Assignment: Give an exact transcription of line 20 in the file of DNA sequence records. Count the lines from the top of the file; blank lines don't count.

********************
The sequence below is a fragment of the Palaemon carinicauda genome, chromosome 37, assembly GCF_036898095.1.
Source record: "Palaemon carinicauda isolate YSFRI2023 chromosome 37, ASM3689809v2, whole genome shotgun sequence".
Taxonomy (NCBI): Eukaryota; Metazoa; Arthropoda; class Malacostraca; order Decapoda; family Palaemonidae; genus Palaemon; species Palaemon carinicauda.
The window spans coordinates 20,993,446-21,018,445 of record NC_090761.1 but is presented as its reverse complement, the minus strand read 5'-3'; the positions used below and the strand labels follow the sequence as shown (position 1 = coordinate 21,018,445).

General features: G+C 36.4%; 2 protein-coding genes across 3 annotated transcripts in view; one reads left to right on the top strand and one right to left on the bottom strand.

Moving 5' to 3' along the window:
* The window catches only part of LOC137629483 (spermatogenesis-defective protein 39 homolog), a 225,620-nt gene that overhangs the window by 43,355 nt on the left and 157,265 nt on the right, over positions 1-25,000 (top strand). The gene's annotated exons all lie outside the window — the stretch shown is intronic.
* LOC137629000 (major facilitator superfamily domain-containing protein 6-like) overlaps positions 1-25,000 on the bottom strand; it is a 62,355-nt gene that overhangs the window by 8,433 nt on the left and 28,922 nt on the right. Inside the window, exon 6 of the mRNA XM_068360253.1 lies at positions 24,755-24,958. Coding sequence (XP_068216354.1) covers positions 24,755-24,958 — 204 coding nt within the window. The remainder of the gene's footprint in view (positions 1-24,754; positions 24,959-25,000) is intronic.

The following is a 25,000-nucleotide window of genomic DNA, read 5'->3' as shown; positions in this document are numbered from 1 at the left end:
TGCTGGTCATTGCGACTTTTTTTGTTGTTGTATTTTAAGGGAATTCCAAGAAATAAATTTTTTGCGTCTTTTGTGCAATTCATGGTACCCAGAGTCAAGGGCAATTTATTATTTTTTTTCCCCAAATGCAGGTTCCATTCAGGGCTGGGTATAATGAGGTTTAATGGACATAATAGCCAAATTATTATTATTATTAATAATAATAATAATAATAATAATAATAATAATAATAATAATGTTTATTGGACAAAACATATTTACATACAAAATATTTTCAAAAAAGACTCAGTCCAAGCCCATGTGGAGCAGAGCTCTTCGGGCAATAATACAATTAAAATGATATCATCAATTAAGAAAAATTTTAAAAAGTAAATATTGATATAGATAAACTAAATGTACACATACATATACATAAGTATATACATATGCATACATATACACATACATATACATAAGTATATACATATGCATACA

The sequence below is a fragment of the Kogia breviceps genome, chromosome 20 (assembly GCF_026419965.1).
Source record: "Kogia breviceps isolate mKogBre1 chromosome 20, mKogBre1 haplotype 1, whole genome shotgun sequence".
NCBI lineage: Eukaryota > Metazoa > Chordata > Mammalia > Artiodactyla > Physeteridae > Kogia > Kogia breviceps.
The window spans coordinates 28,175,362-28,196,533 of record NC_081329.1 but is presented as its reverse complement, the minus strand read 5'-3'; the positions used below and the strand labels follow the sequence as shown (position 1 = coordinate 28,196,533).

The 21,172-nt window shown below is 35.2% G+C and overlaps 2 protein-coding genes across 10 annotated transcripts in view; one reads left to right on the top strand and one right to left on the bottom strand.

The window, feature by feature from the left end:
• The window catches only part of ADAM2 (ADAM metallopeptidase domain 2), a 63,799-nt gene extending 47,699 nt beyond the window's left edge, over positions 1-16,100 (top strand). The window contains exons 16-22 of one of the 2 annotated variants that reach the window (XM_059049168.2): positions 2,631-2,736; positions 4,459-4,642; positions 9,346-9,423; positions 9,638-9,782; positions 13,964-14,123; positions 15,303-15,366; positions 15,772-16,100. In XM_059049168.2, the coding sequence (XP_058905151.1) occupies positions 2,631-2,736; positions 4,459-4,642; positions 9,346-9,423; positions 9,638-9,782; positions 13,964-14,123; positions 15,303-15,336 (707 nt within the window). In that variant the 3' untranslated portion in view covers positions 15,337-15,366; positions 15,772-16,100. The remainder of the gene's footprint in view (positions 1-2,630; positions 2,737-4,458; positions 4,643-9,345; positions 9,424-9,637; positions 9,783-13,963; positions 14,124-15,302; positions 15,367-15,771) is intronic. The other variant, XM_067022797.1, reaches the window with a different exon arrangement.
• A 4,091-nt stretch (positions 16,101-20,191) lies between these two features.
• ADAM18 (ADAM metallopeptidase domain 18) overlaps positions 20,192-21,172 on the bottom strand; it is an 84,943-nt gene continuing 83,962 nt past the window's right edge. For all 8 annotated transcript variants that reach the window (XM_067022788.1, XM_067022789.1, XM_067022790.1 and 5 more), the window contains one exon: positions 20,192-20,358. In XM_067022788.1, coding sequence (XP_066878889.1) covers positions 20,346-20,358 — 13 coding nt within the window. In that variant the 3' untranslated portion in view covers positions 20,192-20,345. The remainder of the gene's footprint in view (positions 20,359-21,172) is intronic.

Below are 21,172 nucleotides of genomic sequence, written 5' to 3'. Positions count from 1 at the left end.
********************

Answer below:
Below are 21,172 nucleotides of genomic sequence, written 5' to 3'. Positions count from 1 at the left end.